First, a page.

have, in many cases, a faceless presence in foreign markets. In fact, most bulk importers of Indian goods want this situation to be perpertuated as this enables them to hold control over the market while the exporters, being at the mercy of the foreign traders, lose bargaining power. For example, the failure of India to offer spices in consumer packs and in product forms that the consumers want, provided an opportunity for foreign traders to import spices in bulk and resell them in suitable forms, and thus keeping the market under their control.INFRASTRUCTURAL BOTTLENECKS Infrastructural shortage such as energy shortage, inadequate and unreliable transport and communication facilities hinder growth in exports. Power shortages and breakdowns disrupt production schedules, increase costs and adversely affect timely shipments. The Indian exporter, besides has to communicate through inefficient and relatively outdated telecommunication network. STRUCTURAL WEAKNESS Two of the important factors responsible for the structural weakness are: The absence of a systems approach to the process of management, marketing, information, planning and decision making.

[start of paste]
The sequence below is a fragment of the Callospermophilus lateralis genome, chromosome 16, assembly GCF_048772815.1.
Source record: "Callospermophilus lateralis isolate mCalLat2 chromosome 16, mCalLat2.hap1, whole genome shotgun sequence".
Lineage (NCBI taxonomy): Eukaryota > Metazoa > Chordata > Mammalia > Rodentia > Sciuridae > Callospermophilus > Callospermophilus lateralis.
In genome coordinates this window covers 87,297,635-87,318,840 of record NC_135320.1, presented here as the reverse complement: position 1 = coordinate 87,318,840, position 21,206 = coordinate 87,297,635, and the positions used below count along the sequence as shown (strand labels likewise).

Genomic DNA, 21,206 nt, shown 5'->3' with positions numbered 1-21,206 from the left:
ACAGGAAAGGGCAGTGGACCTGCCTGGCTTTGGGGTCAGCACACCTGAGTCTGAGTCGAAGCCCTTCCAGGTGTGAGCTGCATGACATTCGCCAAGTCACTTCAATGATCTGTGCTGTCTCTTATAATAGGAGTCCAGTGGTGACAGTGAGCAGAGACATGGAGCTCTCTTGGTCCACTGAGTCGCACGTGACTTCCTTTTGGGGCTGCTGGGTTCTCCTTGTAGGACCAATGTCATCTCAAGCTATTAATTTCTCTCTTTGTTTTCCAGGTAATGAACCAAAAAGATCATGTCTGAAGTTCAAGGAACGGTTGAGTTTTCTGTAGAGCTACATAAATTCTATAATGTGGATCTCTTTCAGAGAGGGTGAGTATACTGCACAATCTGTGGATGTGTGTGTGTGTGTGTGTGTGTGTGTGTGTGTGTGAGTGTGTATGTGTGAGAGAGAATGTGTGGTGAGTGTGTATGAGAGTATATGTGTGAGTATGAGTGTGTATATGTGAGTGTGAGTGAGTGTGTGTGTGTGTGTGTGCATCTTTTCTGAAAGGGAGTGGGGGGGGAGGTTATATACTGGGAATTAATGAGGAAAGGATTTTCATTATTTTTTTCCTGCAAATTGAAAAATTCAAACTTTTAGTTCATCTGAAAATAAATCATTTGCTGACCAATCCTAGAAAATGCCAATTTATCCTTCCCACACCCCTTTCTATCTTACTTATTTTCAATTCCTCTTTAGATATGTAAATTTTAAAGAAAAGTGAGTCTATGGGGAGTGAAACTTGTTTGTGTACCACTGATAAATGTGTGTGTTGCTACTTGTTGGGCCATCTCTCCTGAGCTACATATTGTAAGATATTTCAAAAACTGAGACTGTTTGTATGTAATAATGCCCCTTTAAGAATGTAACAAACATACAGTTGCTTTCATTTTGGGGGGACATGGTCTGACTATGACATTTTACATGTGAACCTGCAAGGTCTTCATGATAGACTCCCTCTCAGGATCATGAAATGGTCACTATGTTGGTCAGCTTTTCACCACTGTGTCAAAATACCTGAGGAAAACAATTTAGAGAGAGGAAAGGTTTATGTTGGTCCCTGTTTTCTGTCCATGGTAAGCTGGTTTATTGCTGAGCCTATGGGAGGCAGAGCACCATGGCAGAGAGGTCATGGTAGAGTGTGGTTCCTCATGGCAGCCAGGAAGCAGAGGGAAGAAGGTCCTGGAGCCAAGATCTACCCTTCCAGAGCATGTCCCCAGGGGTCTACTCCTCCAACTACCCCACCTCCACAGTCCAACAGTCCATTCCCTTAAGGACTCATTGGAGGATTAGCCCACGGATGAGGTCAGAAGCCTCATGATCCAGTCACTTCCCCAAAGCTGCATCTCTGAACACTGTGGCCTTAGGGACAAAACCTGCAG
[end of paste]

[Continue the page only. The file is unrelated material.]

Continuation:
India’s exports do not pick up in periods of boom conditions in the world economy to the same extent as the exports of many other competitors. On the other hand, India is quick to pick up sluggishness in exports in response to sluggishness in the world trade much more quickly than other exporters. This asymmetry in the response of the export activity to world market conditions is a reflection of structural weakness of the export sector as a whole. UNCERTAINTIES, PROCEDURAL COMPLEXITIES AND INSTITUTIONAL RIGIDITIES The procedural complexities of the Indian trade regime have been ndisputably acknowledged. The government appointed a Committee on Import-Export Policies and Procedures (The Alexander Committee) which in its Report (1978) made a number of recommendations for improving the regime. There have been reports of loss of exports worth hundreds of crore of rupees due to the problem of interdepartmental coordination. INADEQUACY OF TRADE INFORMATION SYSTEM Our marketing infrastructure as well as marketing techniques are neither effective nor efficient.